Terrestrial radio broadcasting must make the switchover from analogue to digital to keep up with consumer demand and expectations. Digital audio broadcasting (DAB), especially in its upgraded version DAB+, is a green technology that offers many benefits. Broadcasters can save up to 90% of their distribution costs while having up to five times more channels on air because DAB makes more efficient use of spectrum. At the same time it is crucial for broadcasters, and society as a whole, to keep a reliable and cheap network alongside the internet.
Consumers enjoy better sound, a wider choice of radio stations, easy tuning and new features like text information and other multimedia content. This comes without additional reception costs, and modern digital radio devices consume less energy than today's radios.
Industries will also benefit from digital radio, be it with the equipment of connected cars, or with new business models arising via the combination of broadcast and broadband. However industry seeks to have one European standard only - which is a strong reason to lobby for DAB+.
Governments see the advantages of digital radio in enhanced traffic security and as an emergency warning system. But public transport and any other logistical business can also benefit from the cheap distribution of real-time information via DAB+.
The EBU is a founding member of the European Digital Radio Alliance.
More information on digital radio technical recommendations can be found on the Digital Radio page on tech.ebu.ch.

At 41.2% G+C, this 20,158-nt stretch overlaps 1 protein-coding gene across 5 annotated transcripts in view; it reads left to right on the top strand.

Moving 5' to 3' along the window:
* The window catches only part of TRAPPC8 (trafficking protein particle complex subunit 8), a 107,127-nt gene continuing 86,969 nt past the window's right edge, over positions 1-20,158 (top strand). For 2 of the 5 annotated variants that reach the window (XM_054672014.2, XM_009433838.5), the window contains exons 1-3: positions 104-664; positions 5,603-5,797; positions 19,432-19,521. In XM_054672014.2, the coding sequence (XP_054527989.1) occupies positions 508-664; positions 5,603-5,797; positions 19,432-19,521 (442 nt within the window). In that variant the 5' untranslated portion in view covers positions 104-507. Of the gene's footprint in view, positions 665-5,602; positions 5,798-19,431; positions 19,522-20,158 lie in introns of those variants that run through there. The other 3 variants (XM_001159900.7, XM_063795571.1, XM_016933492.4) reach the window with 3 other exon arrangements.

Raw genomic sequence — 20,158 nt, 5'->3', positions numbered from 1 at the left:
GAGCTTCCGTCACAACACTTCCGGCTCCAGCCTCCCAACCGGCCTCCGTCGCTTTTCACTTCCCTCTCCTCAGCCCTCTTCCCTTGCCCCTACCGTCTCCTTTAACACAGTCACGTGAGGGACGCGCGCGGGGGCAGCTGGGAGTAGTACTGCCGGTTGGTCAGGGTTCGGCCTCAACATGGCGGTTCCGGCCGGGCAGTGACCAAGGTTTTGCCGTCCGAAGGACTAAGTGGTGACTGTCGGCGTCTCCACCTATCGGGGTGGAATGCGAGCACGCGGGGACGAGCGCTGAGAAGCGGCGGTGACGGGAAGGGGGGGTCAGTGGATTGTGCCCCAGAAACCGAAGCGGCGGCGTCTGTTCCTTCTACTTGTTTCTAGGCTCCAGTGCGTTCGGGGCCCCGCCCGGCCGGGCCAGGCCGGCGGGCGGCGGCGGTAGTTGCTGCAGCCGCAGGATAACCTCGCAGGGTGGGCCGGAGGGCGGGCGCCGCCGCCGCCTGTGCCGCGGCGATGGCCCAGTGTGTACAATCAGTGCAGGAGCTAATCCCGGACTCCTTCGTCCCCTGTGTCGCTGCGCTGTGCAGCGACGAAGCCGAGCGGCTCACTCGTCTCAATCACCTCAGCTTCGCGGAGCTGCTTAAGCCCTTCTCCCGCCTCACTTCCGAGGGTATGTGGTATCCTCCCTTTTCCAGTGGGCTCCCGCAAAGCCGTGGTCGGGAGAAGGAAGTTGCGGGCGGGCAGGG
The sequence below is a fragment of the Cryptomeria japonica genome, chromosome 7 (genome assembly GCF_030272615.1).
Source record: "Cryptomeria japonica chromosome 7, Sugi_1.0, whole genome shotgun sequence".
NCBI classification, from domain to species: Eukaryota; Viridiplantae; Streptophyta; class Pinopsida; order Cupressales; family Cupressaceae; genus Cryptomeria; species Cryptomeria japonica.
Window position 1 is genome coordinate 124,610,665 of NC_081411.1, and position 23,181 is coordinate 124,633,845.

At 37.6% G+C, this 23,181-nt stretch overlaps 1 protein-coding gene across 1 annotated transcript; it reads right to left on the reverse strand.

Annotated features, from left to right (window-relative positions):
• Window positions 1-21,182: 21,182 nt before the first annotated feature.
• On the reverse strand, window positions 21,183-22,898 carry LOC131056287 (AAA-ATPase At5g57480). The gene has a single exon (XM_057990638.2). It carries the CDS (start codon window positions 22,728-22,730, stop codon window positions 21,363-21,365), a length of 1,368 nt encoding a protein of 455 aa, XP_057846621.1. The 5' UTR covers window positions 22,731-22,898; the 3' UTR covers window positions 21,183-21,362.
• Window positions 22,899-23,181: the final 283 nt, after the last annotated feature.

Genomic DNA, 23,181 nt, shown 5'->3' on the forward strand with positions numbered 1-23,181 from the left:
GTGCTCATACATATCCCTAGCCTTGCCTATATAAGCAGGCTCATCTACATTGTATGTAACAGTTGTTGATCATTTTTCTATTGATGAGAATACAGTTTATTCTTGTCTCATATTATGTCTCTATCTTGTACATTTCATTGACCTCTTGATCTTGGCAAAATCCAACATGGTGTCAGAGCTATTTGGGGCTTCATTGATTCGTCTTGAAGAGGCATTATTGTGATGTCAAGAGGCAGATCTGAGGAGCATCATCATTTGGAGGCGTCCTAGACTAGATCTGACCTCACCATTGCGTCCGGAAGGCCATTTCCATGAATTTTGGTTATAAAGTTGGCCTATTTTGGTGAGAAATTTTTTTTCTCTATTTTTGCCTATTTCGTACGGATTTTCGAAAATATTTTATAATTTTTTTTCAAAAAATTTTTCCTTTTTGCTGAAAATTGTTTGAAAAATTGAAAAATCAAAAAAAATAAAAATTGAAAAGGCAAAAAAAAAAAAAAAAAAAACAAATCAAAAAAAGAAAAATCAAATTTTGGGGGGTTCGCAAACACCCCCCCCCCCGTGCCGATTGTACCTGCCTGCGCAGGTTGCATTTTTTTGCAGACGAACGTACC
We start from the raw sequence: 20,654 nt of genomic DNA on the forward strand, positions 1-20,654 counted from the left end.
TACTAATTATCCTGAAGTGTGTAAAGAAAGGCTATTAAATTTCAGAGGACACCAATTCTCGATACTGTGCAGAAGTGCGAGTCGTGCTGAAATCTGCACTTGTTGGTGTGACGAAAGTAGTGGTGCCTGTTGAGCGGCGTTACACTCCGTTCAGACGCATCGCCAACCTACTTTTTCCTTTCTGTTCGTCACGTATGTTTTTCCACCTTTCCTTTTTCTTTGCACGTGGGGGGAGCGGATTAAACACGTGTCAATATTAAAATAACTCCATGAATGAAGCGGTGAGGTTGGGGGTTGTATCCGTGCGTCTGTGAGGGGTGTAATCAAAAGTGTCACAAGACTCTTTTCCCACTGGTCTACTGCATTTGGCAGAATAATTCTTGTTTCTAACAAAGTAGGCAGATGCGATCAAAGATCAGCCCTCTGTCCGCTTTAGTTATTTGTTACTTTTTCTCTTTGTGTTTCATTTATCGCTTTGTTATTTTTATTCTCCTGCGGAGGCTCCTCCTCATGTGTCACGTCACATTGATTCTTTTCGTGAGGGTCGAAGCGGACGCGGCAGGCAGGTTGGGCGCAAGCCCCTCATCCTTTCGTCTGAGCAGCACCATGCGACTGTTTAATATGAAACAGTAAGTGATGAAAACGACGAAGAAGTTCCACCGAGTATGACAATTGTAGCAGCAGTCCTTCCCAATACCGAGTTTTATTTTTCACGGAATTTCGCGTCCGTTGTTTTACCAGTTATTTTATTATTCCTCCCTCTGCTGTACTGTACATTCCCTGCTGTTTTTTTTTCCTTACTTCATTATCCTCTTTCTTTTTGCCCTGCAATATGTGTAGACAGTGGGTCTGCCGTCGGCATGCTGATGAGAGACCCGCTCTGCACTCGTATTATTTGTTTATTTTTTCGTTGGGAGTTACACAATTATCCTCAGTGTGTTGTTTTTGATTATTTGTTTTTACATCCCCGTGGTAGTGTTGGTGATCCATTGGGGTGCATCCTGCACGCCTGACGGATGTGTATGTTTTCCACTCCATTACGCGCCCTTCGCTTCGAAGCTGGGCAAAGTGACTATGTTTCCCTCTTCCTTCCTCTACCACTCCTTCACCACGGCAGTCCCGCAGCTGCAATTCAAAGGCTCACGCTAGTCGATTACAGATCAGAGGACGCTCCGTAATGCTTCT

With our digital radio initiative, we wish to:
Our Smart Radio initiative promotes free-to-air radio on all mobile devices, especially on smartphones. Started in Europe, the campaign calls for broadcast-equipped smartphones worldwide, and cooperates closely with the Universal Smart-Phone initiative, started in the UK.
Having FM and DAB/DAB+ chips implemented ensures a smooth transition from analogue to digital radio. It also promotes a complementary hybrid environment where broadcasters and broadband suppliers work together to deliver multimedia content to consumers; this includes new business models as well.
While the term 'digital radio' refers to all digital platforms that allow listeners to access radio services, in Europe it generally refers to two families of terrestrial broadcasting: digital audio broadcasting (DAB) family, which includes DAB and DAB+, and the digital radio mondiale (DRM) family, which includes DRM and DRM+.
Beside these, there are other digital systems not specifically designed for radio that can be used to transport audio (eg a TV satellite multiplex). Internet radio is also to be considered as part of a hybrid broadcast/broadband approach.
We launched Smart Radio (formerly known as Euro-Chip) together with the heads of public service radio in France, French-speaking Belgium, Germany, Italy, Sweden and the United Kingdom all signing the memorandum of understanding. Commercial broadcasters have also been part of the conversation from the outset. More are joining, and we are already in talks with carmakers, mobile phone and device manufacturers, chipset manufacturers and network operators.
WorldDAB is the global industry forum for digital radio, facilitating the adoption and implementation of broadcast digital radio based on DAB, DAB+ and DMB, the digital radio standards of choice for broadcasters across Europe, Asia Pacific and other regions.
RadioDNS provides the DNS lookup in a hybrid radio environment which enables additional services and applications to be built. The consortium promotes a set of open standards to enhance the listening experience.
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Speaking at the WorldDAB General Assembly, Dixon encouraged the audience to reflect on information sources in the 21st Century.
DAB+, hybrid radio and European digitalization strategies on the agenda at the European Radio Forum held at the invitation of Dr. Barbara Stanisławczyk-Żyła, President of the Board and Editor-in-Chief of Polskie Radio in Krakow on 6 October.